Monday, November 12, 2007

Not Love Alone

Rabbi Friedman reading Live From the Hilltop from my laptop


(The following is based on a class given by Rabbi Manis Friedman)


Society, with all its music and images, has persuaded us that love makes a happy marriage. Judaism says, “Yea, we know that. But there must be more to the picture.”

Love is an expression of kindness.Sounds good, right?

Yes, but not on its own.

By nature, love is indiscriminate. Indiscriminate kindness is very messy. You give away everything to everyone. It’s total chaos.

What we need in our marriages is a little bit of the fear factor.

Fear is an expression of judgment – it means measure, consideration, restraint.

What does love and fear mean in a marriage?

Love is the feeling of fullness and closeness.
Fear is a feeling of distance, smallness, being insignificant.

Because of love, we say nice things.
Because of fear, we’re careful not to say the wrong things.

For love to truly flourish, it needs to be discriminate. Discriminate love means finding the right bounds in which to express your kindness. Is this the right time and place to give a compliment? Is this even the appropriate compliment? Adding fear to the love makes us examine whether the love is appropriate in context. Someone who doesn’t fear their spouse is probably abusing them. They have love, maybe – but its expression is not personal. It’s out of hand. Only fear can keep the expression of love appropriate. Love alone can never be so undoubtedly sensitive. It’s on a role, and doesn’t want to stop to truly reflect on its tact - the what, where, when, or how.

A man can abuse the same wife he loves so immensely. What he lacks is fear, not love. In fear, there is the humility, respect, and restraint that wouldn’t allow one spouse to emotionally or physically abuse the other.

A marriage where both spouses fear each other has the ultimate capacity for romance. Romance means knowing exactly when and how to express your love. It means picking exactly the right night to surprise your husband with a fancy dinner, and choosing the food he likes.

The husband who has lots of love but lacks fear cannot be romantic. He tells his wife he loves her when she is coming through the front door holding bags of groceries. There is no insight into his wife’s situation, her needs. All he knows is that he loves her, wants to show it, and it must be now. Real romance means delicately choosing the context of your words and actions. That’s when love is really alive and at its best.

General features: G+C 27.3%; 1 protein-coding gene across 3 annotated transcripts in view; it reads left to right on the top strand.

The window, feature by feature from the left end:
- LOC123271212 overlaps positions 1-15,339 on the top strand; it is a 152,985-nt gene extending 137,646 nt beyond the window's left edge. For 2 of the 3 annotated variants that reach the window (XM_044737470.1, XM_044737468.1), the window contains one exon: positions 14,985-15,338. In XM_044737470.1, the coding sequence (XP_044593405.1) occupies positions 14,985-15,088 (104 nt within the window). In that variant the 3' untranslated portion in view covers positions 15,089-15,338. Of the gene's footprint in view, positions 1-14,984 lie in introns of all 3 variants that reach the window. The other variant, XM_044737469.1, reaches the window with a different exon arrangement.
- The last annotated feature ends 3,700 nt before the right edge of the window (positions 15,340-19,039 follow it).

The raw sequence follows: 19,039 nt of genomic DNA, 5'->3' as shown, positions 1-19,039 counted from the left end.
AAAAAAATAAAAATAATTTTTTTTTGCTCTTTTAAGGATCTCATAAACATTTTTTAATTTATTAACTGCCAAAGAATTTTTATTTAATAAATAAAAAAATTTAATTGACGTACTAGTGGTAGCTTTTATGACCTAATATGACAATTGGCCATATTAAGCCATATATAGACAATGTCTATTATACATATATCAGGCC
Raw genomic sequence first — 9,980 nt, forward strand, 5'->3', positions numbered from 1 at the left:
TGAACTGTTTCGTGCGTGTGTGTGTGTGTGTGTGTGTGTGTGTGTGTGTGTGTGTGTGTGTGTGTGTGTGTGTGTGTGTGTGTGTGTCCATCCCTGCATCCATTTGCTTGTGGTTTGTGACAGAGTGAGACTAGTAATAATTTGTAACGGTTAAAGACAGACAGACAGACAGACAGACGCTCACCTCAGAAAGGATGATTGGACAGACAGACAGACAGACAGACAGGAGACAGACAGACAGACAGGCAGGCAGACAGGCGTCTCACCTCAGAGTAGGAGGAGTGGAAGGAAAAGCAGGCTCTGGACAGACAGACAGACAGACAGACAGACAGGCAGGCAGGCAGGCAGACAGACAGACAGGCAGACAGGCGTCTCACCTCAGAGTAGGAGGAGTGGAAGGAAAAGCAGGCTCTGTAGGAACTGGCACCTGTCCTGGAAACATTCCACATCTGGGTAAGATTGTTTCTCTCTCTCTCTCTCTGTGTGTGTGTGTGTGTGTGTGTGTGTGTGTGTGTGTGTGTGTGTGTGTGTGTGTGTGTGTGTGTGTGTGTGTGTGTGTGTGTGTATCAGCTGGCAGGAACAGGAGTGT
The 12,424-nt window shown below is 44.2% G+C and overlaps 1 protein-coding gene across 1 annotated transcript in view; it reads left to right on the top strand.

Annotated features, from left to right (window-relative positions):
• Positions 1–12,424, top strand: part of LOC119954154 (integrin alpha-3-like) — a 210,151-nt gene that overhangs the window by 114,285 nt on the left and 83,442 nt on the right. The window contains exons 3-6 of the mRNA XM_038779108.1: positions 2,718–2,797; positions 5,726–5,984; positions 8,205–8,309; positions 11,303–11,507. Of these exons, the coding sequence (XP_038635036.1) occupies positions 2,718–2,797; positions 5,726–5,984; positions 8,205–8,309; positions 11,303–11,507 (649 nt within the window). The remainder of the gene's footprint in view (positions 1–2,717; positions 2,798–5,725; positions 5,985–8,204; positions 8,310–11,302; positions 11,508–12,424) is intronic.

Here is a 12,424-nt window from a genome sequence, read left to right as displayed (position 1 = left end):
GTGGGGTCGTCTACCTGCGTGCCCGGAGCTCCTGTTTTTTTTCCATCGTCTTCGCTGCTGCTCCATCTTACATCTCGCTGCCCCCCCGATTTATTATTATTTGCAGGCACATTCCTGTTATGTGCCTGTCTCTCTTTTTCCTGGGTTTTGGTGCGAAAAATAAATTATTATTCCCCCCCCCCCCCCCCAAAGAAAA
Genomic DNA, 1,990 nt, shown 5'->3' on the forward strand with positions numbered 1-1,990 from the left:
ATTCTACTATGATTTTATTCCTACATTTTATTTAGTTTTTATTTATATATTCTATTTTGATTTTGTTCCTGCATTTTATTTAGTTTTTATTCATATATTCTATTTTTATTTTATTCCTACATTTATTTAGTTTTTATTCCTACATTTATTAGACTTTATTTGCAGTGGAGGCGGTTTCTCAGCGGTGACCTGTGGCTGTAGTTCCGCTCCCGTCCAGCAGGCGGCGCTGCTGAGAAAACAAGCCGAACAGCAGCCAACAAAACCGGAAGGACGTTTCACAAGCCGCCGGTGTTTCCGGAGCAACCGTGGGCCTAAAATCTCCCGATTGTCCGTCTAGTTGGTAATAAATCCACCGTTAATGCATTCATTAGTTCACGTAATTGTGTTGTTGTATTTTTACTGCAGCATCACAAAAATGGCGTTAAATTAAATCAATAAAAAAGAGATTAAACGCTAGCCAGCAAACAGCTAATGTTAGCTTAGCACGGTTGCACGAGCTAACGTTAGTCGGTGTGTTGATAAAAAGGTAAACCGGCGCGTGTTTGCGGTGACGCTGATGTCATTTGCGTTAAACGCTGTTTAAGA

It’s for this very reason that G-d had a “change of plans” when he created the world. Originally breathing the world into existence through kindness, he then added judgment. That’s the only way the world would spin. G-d wanted his interest and love to be personal and unique, not just splattered.

So let’s not splatter our love, our kindness. When it comes to true harmony in a marriage, “what’s love got to do with it?” A lot. But not everything.

5 comments:

Chana said...

Reminds me of something a teacher of mine once said... "If I buy flowers for my wife, and she doesn't appreciate getting flowers, then who am I buying the flowers for? Myself!"

Nemo said...

I dunno about you, but the word fear to me implies timidity, fright and intimidation, which don't seem like such healthy contributions to a steady relationship. I think reverence and discretion might be a more appropriate attributes.

Itzhak said...

Fear means yirah in this case (I hope) which is more like respect or reverence indeed.

Also, Rabbi F always talks about boundaries, and there must be boundaries to love. 60's style love - love for every idiot out there who does every wrong thing known to Torah - is not love, it is self-hate. Ditto for "love your enemy".

Random.Bochur said...

first up, that is one funky looking laptop! where'd you buy it - woodstock??

my $0.02: any relationship is healthy when it is based on mutual respect and marriage is no exception. lust or infatuation is the other alternative and leads to who-knows-where.

shloime said...

People should give out Friday night light kits .It is a Commandment with a universal appeal .I have given out candles to antiwar Jews ,I tell them when they light the guns and missile launchers in the over 30 current conflicts worldwide fall silent for a moment, the planes stop dropping their payload and the solders on the two sides shake hands and wish each other Shabbat Shalom that the world and humanity should know peace .I have gotten over a hundred humans( also non Jews to light with their Jewish boy friend’s) to start to light candles .I meet them in airports ,subways, a church in Rome called SAN PIETRO IN VINCOLI and business shows . In a world thirsting for peace this is a wonderful command, and one the candle lighters can share with all humankind. This winter I was at a show in Tucson I met a couple from a little town in the Oregon wildness. She a Jew him an Irish catholic .She told me every Friday night she wishes her husband Shabbat Shalom, so I told her now you can wish with lit candles .And I sent her a candle kit in the mail .A few weeks later she sent me a e-mail “how she can’t believe I remembered a Jewish women in the middle of the Oregon hinterland. Here is to spreading the light.”